Intimate Partner Violence and 5-Year Weight Change in Young Women

A Longitudinal Study

Susan M Mason, Noussaiba Ayour, Suzanne Canney, Marla E Eisenberg, Dianne R Neumark-Sztainer

Research output: Contribution to journalArticle

3 Citations (Scopus)

Abstract

Background: Intimate partner violence (IPV) and obesity are national public health problems that are potentially associated. We examined the association between IPV exposure and 5-year weight gain in young women. We also examined whether depressive mood conferred additional increases in weight gain. Materials and Methods: Analyses were conducted among women in Project EAT, a longitudinal cohort study of weight-related health, which has collected data at three 5-year survey waves: "EAT I" (mean age 15 years), "EAT II" (mean age 19 years), and "EAT III" (mean age 25 years). Height and body weight were self-reported at each survey wave. IPV victimization and depressive mood were assessed on the EAT II survey. The study comprised women with data on IPV and body mass index (BMI) (N = 619). Linear regression analyses examined (1) 5-year (EAT II to EAT III) BMI change as a function of IPV exposure and (2) 5-year BMI change as a function of depressive mood at EAT II in women with and without IPV exposure. Results: Almost 20% of the study sample reported IPV. Women exposed to both physical and sexual IPV at EAT II gained 1.1 kg/m 2 (95% CI -0.2 to 2.4) more, over 5 years, than women unexposed to IPV, although this did not reach statistical significance. Among those with IPV exposure, depressive mood at EAT II was associated with an additional increase in BMI of 1.8 kg/m 2 (95% CI 0.2-3.4) relative to no depressive mood. Conclusion: Survivors of IPV with depressive mood may have accelerated weight gain. Trauma-informed obesity prevention strategies may be warranted in this group.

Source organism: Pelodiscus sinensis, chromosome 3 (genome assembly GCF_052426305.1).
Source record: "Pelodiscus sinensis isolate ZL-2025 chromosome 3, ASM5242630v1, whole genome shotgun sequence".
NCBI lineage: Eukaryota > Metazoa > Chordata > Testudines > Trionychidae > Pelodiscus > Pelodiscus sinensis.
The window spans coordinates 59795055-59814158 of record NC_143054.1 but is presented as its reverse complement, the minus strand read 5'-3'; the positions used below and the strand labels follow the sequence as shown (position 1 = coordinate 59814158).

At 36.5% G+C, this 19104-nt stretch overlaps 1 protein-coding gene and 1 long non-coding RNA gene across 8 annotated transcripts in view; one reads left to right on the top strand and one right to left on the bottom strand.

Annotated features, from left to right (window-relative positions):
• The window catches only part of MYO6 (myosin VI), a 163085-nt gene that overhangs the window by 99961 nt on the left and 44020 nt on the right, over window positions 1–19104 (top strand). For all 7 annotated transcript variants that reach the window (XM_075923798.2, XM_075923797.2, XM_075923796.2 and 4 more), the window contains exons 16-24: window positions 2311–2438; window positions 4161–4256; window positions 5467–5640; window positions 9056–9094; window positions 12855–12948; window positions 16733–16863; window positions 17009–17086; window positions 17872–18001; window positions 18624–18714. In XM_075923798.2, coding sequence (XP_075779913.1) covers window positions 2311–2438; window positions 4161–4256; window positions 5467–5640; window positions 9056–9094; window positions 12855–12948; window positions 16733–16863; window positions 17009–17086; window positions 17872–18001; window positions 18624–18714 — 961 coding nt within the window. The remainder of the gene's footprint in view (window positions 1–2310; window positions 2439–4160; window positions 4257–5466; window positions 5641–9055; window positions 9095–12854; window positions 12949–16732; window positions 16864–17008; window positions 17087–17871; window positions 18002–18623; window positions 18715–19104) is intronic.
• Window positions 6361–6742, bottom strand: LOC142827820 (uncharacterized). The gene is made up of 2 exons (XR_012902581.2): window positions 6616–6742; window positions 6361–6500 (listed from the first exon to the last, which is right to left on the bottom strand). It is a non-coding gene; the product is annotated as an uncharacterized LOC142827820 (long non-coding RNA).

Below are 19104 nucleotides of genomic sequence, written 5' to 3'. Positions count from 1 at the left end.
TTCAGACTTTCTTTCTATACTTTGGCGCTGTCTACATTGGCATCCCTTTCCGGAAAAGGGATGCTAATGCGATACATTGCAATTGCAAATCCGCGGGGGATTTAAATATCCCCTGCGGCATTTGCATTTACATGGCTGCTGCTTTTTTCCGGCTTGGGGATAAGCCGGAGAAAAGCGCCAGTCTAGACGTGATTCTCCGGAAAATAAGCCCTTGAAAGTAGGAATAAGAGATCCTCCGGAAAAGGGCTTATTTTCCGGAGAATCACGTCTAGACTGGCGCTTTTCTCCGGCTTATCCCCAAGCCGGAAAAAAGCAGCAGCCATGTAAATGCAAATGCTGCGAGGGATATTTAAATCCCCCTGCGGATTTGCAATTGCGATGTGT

Original languageEnglish (US)
Pages (from-to)677-682
Number of pages6
JournalJournal of Women's Health
Volume26
Issue number6
DOIs
StatePublished - Jun 1 2017

Fingerprint

Longitudinal Studies
Weights and Measures
Body Mass Index
Weight Gain
Intimate Partner Violence
Obesity
Crime Victims
Sexual Partners
Survivors
Linear Models
Cohort Studies
Public Health
Body Weight
Regression Analysis
Exposure to Violence
Health
Wounds and Injuries

Keywords

  • Intimate partner violence
  • dating violence
  • depression
  • obesity
  • weight gain
  • women

Cite this

Intimate Partner Violence and 5-Year Weight Change in Young Women : A Longitudinal Study. / Mason, Susan M; Ayour, Noussaiba; Canney, Suzanne; Eisenberg, Marla E; Neumark-Sztainer, Dianne R.

In: Journal of Women's Health, Vol. 26, No. 6, 01.06.2017, p. 677-682.

Research output: Contribution to journalArticle

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AB - Background: Intimate partner violence (IPV) and obesity are national public health problems that are potentially associated. We examined the association between IPV exposure and 5-year weight gain in young women. We also examined whether depressive mood conferred additional increases in weight gain. Materials and Methods: Analyses were conducted among women in Project EAT, a longitudinal cohort study of weight-related health, which has collected data at three 5-year survey waves: "EAT I" (mean age 15 years), "EAT II" (mean age 19 years), and "EAT III" (mean age 25 years). Height and body weight were self-reported at each survey wave. IPV victimization and depressive mood were assessed on the EAT II survey. The study comprised women with data on IPV and body mass index (BMI) (N = 619). Linear regression analyses examined (1) 5-year (EAT II to EAT III) BMI change as a function of IPV exposure and (2) 5-year BMI change as a function of depressive mood at EAT II in women with and without IPV exposure. Results: Almost 20% of the study sample reported IPV. Women exposed to both physical and sexual IPV at EAT II gained 1.1 kg/m 2 (95% CI -0.2 to 2.4) more, over 5 years, than women unexposed to IPV, although this did not reach statistical significance. Among those with IPV exposure, depressive mood at EAT II was associated with an additional increase in BMI of 1.8 kg/m 2 (95% CI 0.2-3.4) relative to no depressive mood. Conclusion: Survivors of IPV with depressive mood may have accelerated weight gain. Trauma-informed obesity prevention strategies may be warranted in this group.

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